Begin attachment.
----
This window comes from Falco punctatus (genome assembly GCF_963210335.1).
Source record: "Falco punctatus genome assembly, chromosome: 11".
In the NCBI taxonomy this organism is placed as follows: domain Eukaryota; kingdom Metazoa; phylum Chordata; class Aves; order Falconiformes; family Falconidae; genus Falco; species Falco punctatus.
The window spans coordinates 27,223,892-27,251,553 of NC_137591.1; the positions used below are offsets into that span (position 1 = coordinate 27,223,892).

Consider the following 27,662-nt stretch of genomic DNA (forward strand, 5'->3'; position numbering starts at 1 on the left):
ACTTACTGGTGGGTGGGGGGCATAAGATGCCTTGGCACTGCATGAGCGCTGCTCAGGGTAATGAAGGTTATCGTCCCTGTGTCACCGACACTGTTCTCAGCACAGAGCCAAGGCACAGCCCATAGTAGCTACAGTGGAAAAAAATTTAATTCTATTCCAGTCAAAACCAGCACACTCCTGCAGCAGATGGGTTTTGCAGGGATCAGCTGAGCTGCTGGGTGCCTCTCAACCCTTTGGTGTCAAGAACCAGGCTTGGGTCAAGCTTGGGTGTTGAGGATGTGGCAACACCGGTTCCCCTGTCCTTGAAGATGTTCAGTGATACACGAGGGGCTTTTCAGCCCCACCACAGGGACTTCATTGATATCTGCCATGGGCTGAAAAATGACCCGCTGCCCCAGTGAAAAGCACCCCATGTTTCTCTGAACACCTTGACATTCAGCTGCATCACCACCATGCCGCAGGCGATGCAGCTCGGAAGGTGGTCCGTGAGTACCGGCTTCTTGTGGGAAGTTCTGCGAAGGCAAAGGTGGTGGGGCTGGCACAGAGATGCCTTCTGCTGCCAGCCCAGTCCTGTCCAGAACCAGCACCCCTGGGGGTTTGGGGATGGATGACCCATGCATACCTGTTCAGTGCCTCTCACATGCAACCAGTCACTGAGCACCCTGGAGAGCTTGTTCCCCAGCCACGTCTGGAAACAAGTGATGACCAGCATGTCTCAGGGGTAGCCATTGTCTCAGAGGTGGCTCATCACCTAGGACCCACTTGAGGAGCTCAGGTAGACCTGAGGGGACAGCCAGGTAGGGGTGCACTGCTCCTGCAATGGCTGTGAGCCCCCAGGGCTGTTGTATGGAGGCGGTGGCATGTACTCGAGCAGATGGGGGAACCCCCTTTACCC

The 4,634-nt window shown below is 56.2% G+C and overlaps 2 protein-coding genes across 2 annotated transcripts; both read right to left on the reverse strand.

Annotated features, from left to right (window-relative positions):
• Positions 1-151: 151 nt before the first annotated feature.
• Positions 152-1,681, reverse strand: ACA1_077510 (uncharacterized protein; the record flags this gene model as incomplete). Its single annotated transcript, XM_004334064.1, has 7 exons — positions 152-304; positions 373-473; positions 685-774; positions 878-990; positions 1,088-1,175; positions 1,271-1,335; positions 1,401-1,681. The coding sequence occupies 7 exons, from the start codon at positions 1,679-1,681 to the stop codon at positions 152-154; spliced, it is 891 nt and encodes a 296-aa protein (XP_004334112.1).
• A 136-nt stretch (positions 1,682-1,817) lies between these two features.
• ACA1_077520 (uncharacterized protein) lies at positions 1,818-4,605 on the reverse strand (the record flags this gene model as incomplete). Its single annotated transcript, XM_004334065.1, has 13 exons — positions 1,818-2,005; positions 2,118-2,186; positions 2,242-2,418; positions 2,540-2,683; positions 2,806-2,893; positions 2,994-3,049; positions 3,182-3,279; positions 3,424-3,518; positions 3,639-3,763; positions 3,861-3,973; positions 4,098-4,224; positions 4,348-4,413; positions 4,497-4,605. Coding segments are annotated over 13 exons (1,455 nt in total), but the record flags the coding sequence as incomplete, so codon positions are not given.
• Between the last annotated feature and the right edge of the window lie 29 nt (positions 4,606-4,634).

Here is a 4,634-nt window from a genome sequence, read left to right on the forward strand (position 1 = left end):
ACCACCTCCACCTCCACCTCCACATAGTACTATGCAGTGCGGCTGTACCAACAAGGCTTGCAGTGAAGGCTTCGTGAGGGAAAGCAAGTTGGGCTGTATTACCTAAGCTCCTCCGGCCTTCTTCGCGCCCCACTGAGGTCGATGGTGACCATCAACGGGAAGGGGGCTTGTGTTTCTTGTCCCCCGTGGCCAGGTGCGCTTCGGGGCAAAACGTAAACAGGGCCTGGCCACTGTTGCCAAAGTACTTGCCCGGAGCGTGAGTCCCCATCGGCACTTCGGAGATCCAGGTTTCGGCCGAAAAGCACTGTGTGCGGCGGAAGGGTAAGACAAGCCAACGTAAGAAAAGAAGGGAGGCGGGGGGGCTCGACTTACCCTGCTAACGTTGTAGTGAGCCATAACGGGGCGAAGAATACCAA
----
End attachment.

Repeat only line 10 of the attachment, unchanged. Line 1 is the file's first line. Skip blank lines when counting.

• Positions 152-1,681, reverse strand: ACA1_077510 (uncharacterized protein; the record flags this gene model as incomplete). Its single annotated transcript, XM_004334064.1, has 7 exons — positions 152-304; positions 373-473; positions 685-774; positions 878-990; positions 1,088-1,175; positions 1,271-1,335; positions 1,401-1,681. The coding sequence occupies 7 exons, from the start codon at positions 1,679-1,681 to the stop codon at positions 152-154; spliced, it is 891 nt and encodes a 296-aa protein (XP_004334112.1).